School board debates issues surrounding DIBELS test
Ohanian Comment: My Ph.D. physicist husband failed the kindergarten DIBELS test. He speaks five languages and kept arguing with me about pronunciation. I kept saying, "This is a timed test!" but it did no good.
Note to Chickasha school board: Primary graders would do much better with Chicka Chicka Boom Boom than DIBELS.
by Jessica Lane
CHICKASHA ΓΆ€” The beginning-of-the-year reading sufficiency report for Chickasha elementary students was dismal, with the majority of students falling behind according to the DIBELS assessment tests.
DIBELS (dynamic indicators of basic early literacy skills) screens elementary students to identify the need for additional instruction to become proficient readers.
At Bill Wallace Early Childhood Center, 114 kindergarten students and 102 first grade students out of 204 first graders were identified for reading difficulties. At Grand Ave. Elementary, 43 second grade students and 66 third grade students were identified for reading difficulties.
Last year, 50 out of 106 kindergarteners, 15 out of 83 first graders and 12 out of 108 second graders were able to exit the program.
Board president, Bruce Storms reacted to the results with alarm.
"We've got to do something different. This is not acceptable," Storms said.
Another reading assessment showed the reading sufficiency in a different light, with about 75% of students exiting the program.
"That would be why we're giving three different assessments this year," Assistant Superintendent Robyn Morse said.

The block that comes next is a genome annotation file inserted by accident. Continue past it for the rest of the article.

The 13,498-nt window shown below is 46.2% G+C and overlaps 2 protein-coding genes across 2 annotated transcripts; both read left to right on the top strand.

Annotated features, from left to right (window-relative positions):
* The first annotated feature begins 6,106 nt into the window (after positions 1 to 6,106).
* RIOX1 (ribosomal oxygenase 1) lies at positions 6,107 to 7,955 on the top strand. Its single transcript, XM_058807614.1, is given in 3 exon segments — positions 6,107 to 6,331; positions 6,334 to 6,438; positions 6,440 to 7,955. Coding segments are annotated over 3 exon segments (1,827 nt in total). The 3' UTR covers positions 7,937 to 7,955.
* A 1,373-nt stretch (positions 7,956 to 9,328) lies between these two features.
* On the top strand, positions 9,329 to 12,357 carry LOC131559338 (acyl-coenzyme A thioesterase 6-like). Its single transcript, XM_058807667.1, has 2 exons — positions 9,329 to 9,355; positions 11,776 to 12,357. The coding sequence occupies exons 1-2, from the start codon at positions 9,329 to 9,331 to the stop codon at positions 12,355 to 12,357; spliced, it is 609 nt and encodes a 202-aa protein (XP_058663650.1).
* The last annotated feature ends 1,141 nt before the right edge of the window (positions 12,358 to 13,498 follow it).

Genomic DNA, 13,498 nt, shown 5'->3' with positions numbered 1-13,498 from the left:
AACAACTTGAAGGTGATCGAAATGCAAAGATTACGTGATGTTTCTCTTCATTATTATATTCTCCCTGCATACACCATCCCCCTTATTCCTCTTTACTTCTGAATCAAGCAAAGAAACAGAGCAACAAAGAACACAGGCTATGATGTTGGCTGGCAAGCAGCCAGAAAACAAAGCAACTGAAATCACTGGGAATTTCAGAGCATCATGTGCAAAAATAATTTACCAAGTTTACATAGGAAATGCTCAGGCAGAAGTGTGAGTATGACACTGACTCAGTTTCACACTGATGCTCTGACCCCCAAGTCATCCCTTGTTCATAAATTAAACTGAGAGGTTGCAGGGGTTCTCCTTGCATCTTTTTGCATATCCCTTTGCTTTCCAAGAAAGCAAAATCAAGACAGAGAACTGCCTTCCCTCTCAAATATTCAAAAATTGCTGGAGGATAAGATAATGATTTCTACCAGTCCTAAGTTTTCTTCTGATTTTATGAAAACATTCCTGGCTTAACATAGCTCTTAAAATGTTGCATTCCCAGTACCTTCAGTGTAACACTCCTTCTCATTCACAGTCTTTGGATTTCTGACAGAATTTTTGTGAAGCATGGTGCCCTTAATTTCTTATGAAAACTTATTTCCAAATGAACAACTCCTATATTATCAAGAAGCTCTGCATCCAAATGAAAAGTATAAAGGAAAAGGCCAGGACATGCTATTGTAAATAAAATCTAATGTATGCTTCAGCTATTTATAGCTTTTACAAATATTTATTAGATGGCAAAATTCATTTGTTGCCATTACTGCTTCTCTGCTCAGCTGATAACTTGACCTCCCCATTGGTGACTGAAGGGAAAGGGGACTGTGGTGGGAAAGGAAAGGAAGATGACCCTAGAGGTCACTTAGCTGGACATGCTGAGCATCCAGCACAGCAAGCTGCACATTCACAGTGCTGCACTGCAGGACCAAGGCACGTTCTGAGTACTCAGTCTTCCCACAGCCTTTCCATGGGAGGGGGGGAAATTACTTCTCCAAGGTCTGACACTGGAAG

Bill Wallace Early Childhood Center principal, Tressia Meeks said that she thought first graders had a difficult time with the one minute aspect of the DIBELS test.
Storms responded that the DIBELS test was the test currently being utilized and therefore the burden fell on the shoulders of educators to teach to the test.
"We've got to teach to the tool. We have to teach our kids how to read," Storms said.
Both Bill Wallace Early Childhood Center and Grand Ave. Elementary principals have already taken action to hone student reading skills.
Grand Ave. Elementary principal, Kathy Wenzel said that there has been a greater effort at her school to encourage students to read. At Bill Wallace Early Childhood Center, Tressia Meeks said that the school was incorporating writing because they had recently found that writing and reading go side by side.
The state report cards, due to be released on Oct. 8 at 1 p.m. by the State Board of Education are being recalculated and will be presented on Oct. 25.
School attendance by both students and teachers was addressed, with Glaze urging schools to stay at or above 94 percent.
The dress code administrators was also addressed by Glaze. Cutoffs, exposed midriffs and see-through blouses are some of the items not allowed to be worn. Jeans have also fallen under scrutiny, but exceptions made be made for school trips.
October being anti-bullying month, the Chickasha Public School website offers an option for students and/or parents who do not feel comfortable contacting school sites directly. An online reporting tool allows concerned members of the school population to report bullying incidents.
Glaze said that he hopes this will increase incidents of bystanders stepping in to fight bullying.
Julie Hibbard was given the oath to take Board Seat #4, replacing Joe Alford, who resigned in September.
In other business:
ΓΆ€ΒΆ A resolution for the election of a board member for position number two on Feb. 12 with a runoff election to be held on April 2 was approved.
ΓΆ€ΒΆ A resolution for the election of a board member for position number three on Feb. 12 with a runoff election to be held on April 2 was approved.
The Express-Star Oklahoma
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